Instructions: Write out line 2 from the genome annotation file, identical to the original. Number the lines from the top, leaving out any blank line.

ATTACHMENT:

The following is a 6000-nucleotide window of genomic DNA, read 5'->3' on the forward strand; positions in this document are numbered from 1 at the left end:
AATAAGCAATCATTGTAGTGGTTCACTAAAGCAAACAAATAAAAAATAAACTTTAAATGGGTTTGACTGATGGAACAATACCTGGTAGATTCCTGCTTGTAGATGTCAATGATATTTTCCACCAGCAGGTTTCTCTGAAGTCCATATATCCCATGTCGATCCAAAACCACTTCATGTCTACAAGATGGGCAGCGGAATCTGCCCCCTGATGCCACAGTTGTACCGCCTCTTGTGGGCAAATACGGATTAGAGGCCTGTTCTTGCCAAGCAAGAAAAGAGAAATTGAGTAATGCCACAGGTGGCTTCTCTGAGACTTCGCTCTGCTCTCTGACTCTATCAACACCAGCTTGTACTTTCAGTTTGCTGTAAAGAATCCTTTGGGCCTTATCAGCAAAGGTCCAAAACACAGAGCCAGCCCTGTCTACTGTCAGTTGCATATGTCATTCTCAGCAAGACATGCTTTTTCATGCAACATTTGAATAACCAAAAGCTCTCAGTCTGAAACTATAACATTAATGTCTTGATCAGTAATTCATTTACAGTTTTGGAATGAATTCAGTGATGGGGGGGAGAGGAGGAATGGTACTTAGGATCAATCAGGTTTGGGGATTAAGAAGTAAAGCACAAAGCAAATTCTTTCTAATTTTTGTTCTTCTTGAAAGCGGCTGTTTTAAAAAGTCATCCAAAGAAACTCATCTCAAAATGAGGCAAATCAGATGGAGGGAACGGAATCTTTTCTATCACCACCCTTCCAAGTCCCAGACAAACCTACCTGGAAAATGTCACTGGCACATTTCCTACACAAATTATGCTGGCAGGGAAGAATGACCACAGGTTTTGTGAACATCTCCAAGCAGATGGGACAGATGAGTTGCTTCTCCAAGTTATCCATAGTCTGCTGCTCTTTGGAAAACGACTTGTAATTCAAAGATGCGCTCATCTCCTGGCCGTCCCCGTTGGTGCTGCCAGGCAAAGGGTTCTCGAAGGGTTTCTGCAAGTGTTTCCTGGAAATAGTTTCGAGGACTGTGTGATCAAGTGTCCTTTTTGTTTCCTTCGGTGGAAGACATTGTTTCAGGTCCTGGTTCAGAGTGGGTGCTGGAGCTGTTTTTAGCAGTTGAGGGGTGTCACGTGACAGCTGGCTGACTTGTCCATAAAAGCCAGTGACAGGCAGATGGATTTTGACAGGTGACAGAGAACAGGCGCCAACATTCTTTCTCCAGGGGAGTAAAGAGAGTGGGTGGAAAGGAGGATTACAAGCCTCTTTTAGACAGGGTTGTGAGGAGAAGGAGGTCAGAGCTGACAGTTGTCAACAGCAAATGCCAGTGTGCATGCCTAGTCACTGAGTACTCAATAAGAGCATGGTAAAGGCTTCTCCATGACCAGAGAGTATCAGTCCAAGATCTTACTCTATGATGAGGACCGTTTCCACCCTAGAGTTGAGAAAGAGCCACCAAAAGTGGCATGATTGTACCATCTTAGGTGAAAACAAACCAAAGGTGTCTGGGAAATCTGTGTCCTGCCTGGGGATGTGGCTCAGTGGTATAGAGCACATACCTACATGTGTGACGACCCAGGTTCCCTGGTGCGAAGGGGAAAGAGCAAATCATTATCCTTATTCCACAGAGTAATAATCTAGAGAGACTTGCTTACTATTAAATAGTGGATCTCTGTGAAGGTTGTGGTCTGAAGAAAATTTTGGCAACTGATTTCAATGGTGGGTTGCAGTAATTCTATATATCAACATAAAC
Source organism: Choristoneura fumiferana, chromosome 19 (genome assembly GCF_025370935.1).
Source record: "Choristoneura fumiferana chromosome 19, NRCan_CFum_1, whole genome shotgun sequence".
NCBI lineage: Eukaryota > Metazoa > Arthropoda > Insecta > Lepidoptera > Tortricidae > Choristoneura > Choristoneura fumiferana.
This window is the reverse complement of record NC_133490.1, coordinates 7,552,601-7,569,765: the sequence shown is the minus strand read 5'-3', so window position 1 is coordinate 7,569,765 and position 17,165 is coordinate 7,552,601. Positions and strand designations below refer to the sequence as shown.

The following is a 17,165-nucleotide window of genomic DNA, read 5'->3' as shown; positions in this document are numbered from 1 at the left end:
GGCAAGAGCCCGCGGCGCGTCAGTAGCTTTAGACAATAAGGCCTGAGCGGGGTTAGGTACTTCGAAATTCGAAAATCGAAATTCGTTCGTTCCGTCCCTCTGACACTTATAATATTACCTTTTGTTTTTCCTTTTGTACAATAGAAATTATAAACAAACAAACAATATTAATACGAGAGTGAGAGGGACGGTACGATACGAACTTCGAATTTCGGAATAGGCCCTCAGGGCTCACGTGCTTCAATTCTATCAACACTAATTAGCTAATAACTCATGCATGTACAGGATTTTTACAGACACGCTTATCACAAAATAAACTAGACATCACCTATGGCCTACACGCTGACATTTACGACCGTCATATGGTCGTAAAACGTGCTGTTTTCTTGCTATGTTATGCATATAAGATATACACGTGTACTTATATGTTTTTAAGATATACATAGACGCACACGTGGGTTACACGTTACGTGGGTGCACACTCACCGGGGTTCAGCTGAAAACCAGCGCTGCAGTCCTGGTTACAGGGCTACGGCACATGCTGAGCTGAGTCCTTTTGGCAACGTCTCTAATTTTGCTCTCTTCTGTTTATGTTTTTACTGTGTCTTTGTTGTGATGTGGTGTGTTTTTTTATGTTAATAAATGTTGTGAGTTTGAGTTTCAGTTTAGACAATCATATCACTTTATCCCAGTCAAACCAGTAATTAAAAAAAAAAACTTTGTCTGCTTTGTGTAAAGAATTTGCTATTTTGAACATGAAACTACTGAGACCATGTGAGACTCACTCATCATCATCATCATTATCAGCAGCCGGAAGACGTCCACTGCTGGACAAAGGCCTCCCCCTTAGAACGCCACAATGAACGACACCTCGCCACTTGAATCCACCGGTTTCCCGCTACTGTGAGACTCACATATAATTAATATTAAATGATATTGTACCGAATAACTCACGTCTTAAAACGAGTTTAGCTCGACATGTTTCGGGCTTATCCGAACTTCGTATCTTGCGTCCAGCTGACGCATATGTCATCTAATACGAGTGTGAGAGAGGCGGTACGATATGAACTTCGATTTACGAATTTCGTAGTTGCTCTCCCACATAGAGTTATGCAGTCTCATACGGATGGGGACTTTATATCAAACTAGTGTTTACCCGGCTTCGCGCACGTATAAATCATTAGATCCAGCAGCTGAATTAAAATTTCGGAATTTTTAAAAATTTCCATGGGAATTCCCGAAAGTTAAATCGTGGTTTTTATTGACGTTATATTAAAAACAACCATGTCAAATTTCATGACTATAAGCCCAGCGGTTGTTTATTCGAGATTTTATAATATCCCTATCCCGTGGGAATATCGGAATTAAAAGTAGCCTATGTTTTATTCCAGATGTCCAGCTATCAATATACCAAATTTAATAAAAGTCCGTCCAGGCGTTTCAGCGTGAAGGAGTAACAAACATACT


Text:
AATAAGCAATCATTGTAGTGGTTCACTAAAGCAAACAAATAAAAAATAAACTTTAAATGGGTTTGACTGATGGAACAATACCTGGTAGATTCCTGCTTGTAGATGTCAATGATATTTTCCACCAGCAGGTTTCTCTGAAGTCCATATATCCCATGTCGATCCAAAACCACTTCATGTCTACAAGATGGGCAGCGGAATCTGCCCCCTGATGCCACAGTTGTACCGCCTCTTGTGGGCAAATACGGATTAGAGGCCTGTTCTTGCCAAGCAAGAAAAGAGAAATTGAGTAATGCCACAGGTGGCTTCTCTGAGACTTCGCTCTGCTCTCTGACTCTATCAACACCAGCTTGTACTTTCAGTTTGCTGTAAAGAATCCTTTGGGCCTTATCAGCAAAGGTCCAAAACACAGAGCCAGCCCTGTCTACTGTCAGTTGCATATGTCATTCTCAGCAAGACATGCTTTTTCATGCAACATTTGAATAACCAAAAGCTCTCAGTCTGAAACTATAACATTAATGTCTTGATCAGTAATTCATTTACAGTTTTGGAATGAATTCAGTGATGGGGGGGAGAGGAGGAATGGTACTTAGGATCAATCAGGTTTGGGGATTAAGAAGTAAAGCACAAAGCAAATTCTTTCTAATTTTTGTTCTTCTTGAAAGCGGCTGTTTTAAAAAGTCATCCAAAGAAACTCATCTCAAAATGAGGCAAATCAGATGGAGGGAACGGAATCTTTTCTATCACCACCCTTCCAAGTCCCAGACAAACCTACCTGGAAAATGTCACTGGCACATTTCCTACACAAATTATGCTGGCAGGGAAGAATGACCACAGGTTTTGTGAACATCTCCAAGCAGATGGGACAGATGAGTTGCTTCTCCAAGTTATCCATAGTCTGCTGCTCTTTGGAAAACGACTTGTAATTCAAAGATGCGCTCATCTCCTGGCCGTCCCCGTTGGTGCTGCCAGGCAAAGGGTTCTCGAAGGGTTTCTGCAAGTGTTTCCTGGAAATAGTTTCGAGGACTGTGTGATCAAGTGTCCTTTTTGTTTCCTTCGGTGGAAGACATTGTTTCAGGTCCTGGTTCAGAGTGGGTGCTGGAGCTGTTTTTAGCAGTTGAGGGGTGTCACGTGACAGCTGGCTGACTTGTCCATAAAAGCCAGTGACAGGCAGATGGATTTTGACAGGTGACAGAGAACAGGCGCCAACATTCTTTCTCCAGGGGAGTAAAGAGAGTGGGTGGAAAGGAGGATTACAAGCCTCTTTTAGACAGGGTTGTGAGGAGAAGGAGGTCAGAGCTGACAGTTGTCAACAGCAAATGCCAGTGTGCATGCCTAGTCACTGAGTACTCAATAAGAGCATGGTAAAGGCTTCTCCATGACCAGAGAGTATCAGTCCAAGATCTTACTCTATGATGAGGACCGTTTCCACCCTAGAGTTGAGAAAGAGCCACCAAAAGTGGCATGATTGTACCATCTTAGGTGAAAACAAACCAAAGGTGTCTGGGAAATCTGTGTCCTGCCTGGGGATGTGGCTCAGTGGTATAGAGCACATACCTACATGTGTGACGACCCAGGTTCCCTGGTGCGAAGGGGAAAGAGCAAATCATTATCCTTATTCCACAGAGTAATAATCTAGAGAGACTTGCTTACTATTAAATAGTGGATCTCTGTGAAGGTTGTGGTCTGAAGAAAATTTTGGCAACTGATTTCAATGGTGGGTTGCAGTAATTCTATATATCAACATAAAC